James B. Belford

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James Burns Belford
Member of the U.S. House of Representatives
from Colorado's at-large district
In office
October 3, 1876 – December 13, 1877 (contested election)
Preceded by none
Succeeded by Thomas M. Patterson
In office
March 4, 1879 – March 3, 1885
Preceded by Thomas M. Patterson
Succeeded by George G. Symes
Personal details
Born September 28, 1837 (1837-09-28)
Lewistown, Pennsylvania
Died January 10, 1910 (1910-01-11) (aged 72)
Denver, Colorado
Citizenship  United States
Political party Democratic Party
Spouse(s) Frances C. McEwen Belford
Alma mater Dickinson College
Profession Attorney

James Burns Belford (September 28, 1837 – January 10, 1910) was an American politician and a U.S. Representative from Colorado.

Biography[edit]

Born in Lewistown, Pennsylvania, Belford was the son of Samuel and Eliza Belford and cousin of Joseph McCrum Belford. He attended the common schools and Dickinson College, Carlisle, Pennsylvania. He studied law, and was admitted to the bar in 1859. He married Frances C. McEwen in 1860.[1]

Career[edit]

Belford moved to California, Missouri, and commenced practice. He then moved to La Porte, Indiana, in 1860, and served as member of the State house of representatives in 1867. He was appointed an associate justice of the supreme court of Colorado in 1870 and moved to Central City. He moved to Denver in 1883.

Upon the admission of Colorado into the Union as a State, Belford was elected as a Republican to the Forty-fourth Congress as United States Representative for the first district of Colorado and served from October 3, 1876, until March 3, 1877. He was presented credentials as a Member-elect to the Forty-fifth Congress and served as United States Representative for the first district from March 4, 1877, until December 13, 1877, when he was succeeded by Thomas M. Patterson, who contested his election.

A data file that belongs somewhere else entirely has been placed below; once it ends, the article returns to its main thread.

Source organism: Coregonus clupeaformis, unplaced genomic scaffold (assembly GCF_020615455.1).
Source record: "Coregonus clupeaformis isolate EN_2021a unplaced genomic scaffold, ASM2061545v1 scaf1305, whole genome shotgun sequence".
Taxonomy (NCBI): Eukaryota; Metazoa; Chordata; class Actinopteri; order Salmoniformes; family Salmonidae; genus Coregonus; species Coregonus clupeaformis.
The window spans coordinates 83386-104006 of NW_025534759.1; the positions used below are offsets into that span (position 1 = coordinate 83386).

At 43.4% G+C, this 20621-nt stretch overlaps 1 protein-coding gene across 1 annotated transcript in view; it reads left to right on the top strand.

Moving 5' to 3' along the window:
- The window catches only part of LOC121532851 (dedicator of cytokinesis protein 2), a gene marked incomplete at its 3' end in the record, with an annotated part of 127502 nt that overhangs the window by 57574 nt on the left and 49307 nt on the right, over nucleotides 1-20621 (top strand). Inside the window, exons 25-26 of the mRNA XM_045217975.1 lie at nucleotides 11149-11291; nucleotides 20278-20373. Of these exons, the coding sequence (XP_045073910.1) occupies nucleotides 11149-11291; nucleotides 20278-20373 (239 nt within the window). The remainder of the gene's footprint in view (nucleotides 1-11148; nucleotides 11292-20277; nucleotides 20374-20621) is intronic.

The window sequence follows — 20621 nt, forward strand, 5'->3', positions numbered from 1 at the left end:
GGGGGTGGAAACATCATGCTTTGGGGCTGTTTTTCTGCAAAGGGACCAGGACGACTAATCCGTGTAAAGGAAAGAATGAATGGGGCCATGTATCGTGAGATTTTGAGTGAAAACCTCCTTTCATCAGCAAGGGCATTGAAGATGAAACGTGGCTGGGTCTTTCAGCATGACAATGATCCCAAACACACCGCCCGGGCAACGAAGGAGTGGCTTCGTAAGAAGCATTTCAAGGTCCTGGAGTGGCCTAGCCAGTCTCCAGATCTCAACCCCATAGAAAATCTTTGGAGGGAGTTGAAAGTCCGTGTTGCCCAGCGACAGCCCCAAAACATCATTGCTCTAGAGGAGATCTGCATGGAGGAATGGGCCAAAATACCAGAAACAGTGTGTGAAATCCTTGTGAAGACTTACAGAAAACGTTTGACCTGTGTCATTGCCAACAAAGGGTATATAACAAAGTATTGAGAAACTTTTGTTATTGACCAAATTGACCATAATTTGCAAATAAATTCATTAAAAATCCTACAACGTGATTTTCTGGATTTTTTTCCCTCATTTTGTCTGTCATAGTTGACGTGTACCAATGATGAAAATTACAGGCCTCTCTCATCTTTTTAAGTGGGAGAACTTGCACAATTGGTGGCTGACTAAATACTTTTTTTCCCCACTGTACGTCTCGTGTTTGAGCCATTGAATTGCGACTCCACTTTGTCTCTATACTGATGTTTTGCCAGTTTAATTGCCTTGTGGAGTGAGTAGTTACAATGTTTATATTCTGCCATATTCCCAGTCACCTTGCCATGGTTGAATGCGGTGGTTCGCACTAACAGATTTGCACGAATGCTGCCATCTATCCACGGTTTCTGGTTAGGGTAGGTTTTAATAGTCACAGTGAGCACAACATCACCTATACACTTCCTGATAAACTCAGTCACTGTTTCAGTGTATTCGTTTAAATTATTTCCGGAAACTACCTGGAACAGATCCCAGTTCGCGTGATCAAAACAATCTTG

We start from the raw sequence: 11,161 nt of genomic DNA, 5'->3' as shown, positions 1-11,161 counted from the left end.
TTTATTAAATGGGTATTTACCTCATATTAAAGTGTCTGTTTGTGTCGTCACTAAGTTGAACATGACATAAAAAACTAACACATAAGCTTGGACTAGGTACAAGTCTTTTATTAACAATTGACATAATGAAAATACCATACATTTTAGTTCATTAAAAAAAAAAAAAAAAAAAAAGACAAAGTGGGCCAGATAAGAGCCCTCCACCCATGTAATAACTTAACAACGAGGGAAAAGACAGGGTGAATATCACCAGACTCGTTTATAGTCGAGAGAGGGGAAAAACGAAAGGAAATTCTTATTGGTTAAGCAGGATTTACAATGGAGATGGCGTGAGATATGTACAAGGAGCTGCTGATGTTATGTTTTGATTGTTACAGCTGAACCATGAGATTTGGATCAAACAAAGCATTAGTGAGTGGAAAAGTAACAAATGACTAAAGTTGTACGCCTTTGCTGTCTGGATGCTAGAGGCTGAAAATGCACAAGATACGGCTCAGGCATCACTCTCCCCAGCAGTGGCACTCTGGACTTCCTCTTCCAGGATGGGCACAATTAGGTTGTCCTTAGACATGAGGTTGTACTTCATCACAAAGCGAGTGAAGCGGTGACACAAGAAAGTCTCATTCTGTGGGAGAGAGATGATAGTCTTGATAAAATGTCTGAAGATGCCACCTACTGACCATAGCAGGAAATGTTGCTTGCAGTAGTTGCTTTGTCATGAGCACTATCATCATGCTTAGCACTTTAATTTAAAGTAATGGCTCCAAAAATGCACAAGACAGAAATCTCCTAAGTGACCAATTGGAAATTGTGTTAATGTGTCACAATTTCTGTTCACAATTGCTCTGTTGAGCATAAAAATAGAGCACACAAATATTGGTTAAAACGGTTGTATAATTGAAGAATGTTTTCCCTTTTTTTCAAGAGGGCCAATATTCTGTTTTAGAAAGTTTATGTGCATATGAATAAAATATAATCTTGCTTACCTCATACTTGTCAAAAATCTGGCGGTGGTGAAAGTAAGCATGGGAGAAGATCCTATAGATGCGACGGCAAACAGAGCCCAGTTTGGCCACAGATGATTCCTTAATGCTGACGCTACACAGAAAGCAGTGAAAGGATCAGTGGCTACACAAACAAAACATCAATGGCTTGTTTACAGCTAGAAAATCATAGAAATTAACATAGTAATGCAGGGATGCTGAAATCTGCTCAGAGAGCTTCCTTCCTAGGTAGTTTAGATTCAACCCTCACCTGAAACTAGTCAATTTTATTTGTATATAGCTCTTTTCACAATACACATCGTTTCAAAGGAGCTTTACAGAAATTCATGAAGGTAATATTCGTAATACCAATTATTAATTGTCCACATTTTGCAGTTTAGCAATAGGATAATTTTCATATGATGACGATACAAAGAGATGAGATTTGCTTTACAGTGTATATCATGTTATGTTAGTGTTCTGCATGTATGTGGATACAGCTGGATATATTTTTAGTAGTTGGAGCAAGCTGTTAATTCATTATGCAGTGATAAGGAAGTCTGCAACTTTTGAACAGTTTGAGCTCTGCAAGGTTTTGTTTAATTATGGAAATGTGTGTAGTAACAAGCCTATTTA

Elected to the Forty-sixth, Forty-seventh, and Forty-eighth Congresses Belford was United States Representative for the first district from March 4, 1879 to March 3, 1885. He served as chairman of the Committee on Expenditures in the Department of the Treasury during the Forty-seventh Congress. He was an unsuccessful candidate for renomination in 1884. He engaged in the practice of law in Denver, Colorado, until his death. He was known as the “Red Rooster of the Rockies” because of his flaming red hair and “magnificently roseate beard.”[2] In the mid-1890s he gained notoriety for successfully defending Denver bad man Soapy Smith in several cases.

Death[edit]

Belford died in Denver, Colorado, on January 10, 1910 (age 72 years, 104 days). He is interred at Riverside Cemetery, Denver, Colorado.

References[edit]

  1. ^ "James B. Belford". Archives & Special Collections at Dickinson College. Retrieved 19 September 2013. 
  2. ^ Perkin, Robert L. (1959). The First Hundred Years: An Informal History of Denver and the Rocky Mountain News. Garden City, NY: Doubleday. pp. 363, 381.

External links[edit]


United States House of Representatives
Preceded by
none
Member of the U.S. House of Representatives
from Colorado's 1st congressional district

1876 - 1877
Succeeded by
Thomas M. Patterson
Preceded by
Thomas M. Patterson
Member of the U.S. House of Representatives
from Colorado's 1st congressional district

1879 - 1885
Succeeded by
George G. Symes


 This article incorporates public domain material from websites or documents of the Biographical Directory of the United States Congress.